AUTHOR(S): Ryan Chin, Patrik Künzler, and Raul-David Poblano
ABSTRACT: The rise of mass customization has led to changes in supply chain management, openness to customer co-design, and an emphasis on flexible and modular product architectures. The search for better, more compact and efficient modules and product families places a heavy emphasis on compartmentalized customization strategies consisting of cosmetic skins, both large and small plug-in electronics and interior modules, ergonomic treatments, and battery storage. Such strategies allow for endless variation in the elements deemed most meaningful to the customer. However the tradeoffs can lead to wastefulness in materials, poor packaging, issues with structural integrity, and postponement in the fabrication of elements until user preferences are determined.
AUTHOR(S): Ryan Chin and Patrik Künzler
ABSTRACT: Developing adaptable and flexible product architectures provides for meaningful levels of cosmetic, electronic, ergonomic, structural, and material customization. Today, automobiles are the result of intricate supply chains, integrated manufacturing techniques and just-in-time manufacture of component modules. While these changes have compensated for increased complexity and sophistication at component and system levels, the automotive industry has relied on vehicle platforms to create vehicle family lines that reduce engineering costs, yet limit radical changes and high levels of customization. The challenge of designing successful mass customized products is balancing product variety and adaptability. To achieve this, the Smart Cities group of the MIT Media Lab in collaboration with General Motors has developed a new vehicle architecture consisting of two primary elements: 1) self-contained, digitally controlled “Wheel Robots,” which incorporate all drive-train elements and, 2) a highly customizable passenger cabin and chassis.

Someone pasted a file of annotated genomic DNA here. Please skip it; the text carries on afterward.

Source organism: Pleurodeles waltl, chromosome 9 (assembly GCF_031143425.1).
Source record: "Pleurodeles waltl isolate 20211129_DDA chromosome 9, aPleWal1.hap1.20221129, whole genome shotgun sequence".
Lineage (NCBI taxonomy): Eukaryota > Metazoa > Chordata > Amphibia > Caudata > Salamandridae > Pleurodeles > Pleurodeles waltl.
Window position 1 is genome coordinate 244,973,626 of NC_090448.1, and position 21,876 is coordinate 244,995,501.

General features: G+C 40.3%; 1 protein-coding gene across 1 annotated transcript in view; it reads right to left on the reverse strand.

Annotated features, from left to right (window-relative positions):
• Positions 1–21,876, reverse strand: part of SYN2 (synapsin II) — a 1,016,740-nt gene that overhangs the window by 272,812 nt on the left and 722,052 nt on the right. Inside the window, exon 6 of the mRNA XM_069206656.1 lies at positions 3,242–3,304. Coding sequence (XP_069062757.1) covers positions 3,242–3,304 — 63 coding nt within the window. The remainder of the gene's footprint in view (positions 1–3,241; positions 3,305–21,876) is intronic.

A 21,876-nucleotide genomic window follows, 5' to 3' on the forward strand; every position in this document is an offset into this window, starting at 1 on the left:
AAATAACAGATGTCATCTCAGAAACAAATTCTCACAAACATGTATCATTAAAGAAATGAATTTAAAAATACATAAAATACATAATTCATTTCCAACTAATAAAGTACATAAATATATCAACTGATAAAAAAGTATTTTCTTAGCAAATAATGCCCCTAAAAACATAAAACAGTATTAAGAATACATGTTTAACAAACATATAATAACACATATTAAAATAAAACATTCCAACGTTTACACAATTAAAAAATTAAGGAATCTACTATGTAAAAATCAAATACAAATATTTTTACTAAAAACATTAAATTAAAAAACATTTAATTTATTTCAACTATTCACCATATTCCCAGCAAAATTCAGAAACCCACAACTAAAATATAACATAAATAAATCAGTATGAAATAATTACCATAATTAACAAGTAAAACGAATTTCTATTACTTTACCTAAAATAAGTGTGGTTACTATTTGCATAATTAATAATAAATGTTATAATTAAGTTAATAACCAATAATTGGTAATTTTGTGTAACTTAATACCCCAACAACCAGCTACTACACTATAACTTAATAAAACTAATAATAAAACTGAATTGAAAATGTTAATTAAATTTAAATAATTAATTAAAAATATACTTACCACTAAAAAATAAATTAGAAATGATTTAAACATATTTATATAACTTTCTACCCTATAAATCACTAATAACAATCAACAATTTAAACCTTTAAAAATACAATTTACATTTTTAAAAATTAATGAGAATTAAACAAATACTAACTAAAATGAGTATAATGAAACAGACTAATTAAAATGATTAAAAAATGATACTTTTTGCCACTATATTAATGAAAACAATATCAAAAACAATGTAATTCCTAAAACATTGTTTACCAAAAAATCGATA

AUTHOR(S): Ryan Chin
ABSTRACT: Long before B. Joseph Pine II established a viable economic strategy around the concept of Mass Customization, and Dell Computer’s execution of a custom build-to-order strategy, combinatorial theory (configuring of modular components) and generative systems have been employed in biological systems, grammatical sentence structure in linguistics, and also in architectural and urban design. This paper will trace the conceptual roots of Mass Customization through the examination of historical precedents:
AUTHOR(S): Frank Piller
ABSTRACT: A demanding task for many companies today is that of learning to regard customers as individuals, of proactively developing products and services according to the individual customer preferences, and of subsequently producing and distributing these offerings. Over the last decade, mass customization has emerged as an effective approach for tackling precisely this task. In this paper, I discuss the background of mass customization and the elements of this strategy. I will then comment on the implementation of mass customization in practice. I will end with a brief discussion of alternative strategies in this domain, namely personalization and matching services.
AUTHOR(S): Nikolaus Franke and Frank Piller